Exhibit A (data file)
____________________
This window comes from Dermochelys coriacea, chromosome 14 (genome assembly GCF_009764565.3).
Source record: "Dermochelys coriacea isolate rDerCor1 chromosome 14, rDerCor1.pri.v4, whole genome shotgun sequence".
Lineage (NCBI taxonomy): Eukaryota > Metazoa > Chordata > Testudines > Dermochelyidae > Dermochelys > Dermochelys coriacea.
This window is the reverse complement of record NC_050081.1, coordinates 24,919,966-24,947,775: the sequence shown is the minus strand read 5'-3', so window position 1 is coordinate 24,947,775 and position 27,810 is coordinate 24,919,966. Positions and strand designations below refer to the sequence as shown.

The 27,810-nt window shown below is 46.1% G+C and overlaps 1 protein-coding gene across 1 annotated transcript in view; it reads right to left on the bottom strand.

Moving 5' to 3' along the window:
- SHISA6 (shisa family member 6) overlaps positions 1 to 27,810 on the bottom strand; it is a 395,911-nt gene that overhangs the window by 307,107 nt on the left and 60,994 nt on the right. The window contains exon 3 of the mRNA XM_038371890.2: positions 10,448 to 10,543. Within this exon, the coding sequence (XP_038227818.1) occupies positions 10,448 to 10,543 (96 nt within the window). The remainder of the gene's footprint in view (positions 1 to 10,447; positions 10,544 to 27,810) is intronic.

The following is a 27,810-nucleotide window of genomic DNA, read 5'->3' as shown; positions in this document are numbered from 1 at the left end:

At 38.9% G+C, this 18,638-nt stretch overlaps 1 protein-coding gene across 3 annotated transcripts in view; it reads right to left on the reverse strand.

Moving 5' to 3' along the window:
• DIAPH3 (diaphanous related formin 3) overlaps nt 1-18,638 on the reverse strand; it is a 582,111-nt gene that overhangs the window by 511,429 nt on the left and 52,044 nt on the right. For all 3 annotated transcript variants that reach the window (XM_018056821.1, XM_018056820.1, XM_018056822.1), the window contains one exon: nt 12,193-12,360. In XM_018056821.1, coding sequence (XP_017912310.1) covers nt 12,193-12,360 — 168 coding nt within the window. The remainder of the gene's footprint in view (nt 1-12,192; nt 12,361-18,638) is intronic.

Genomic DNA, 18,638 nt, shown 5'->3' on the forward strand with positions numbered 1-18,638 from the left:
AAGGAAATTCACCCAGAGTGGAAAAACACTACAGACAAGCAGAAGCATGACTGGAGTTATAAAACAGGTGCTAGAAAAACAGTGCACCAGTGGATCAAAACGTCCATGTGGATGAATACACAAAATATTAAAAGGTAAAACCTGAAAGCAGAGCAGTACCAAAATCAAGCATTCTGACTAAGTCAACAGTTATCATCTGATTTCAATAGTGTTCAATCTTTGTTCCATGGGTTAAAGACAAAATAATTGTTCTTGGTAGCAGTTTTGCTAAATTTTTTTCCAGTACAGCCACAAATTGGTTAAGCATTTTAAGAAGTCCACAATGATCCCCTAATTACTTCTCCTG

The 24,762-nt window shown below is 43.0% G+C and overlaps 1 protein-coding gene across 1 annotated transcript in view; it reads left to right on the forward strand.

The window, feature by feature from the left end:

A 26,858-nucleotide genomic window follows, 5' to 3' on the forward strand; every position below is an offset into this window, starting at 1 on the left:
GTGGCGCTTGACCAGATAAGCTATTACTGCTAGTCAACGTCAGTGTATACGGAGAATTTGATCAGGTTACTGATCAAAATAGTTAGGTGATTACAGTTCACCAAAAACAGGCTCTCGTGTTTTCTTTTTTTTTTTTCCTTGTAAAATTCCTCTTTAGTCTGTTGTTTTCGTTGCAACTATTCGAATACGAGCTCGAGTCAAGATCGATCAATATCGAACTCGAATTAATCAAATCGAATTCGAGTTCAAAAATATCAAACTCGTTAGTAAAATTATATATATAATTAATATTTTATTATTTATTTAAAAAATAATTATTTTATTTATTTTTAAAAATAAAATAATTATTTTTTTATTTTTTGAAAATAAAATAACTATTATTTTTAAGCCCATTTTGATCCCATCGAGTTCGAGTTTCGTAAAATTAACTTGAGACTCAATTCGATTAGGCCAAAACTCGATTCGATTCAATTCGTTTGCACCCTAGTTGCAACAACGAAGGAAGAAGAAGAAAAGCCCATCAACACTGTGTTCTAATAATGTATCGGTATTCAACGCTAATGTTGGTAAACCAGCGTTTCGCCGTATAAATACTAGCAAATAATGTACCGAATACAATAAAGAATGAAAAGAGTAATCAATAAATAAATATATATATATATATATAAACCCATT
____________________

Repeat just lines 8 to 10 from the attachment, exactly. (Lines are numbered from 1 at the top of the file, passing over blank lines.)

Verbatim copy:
The following is a 27,810-nucleotide window of genomic DNA, read 5'->3' as shown; positions in this document are numbered from 1 at the left end:

At 38.9% G+C, this 18,638-nt stretch overlaps 1 protein-coding gene across 3 annotated transcripts in view; it reads right to left on the reverse strand.

Moving 5' to 3' along the window: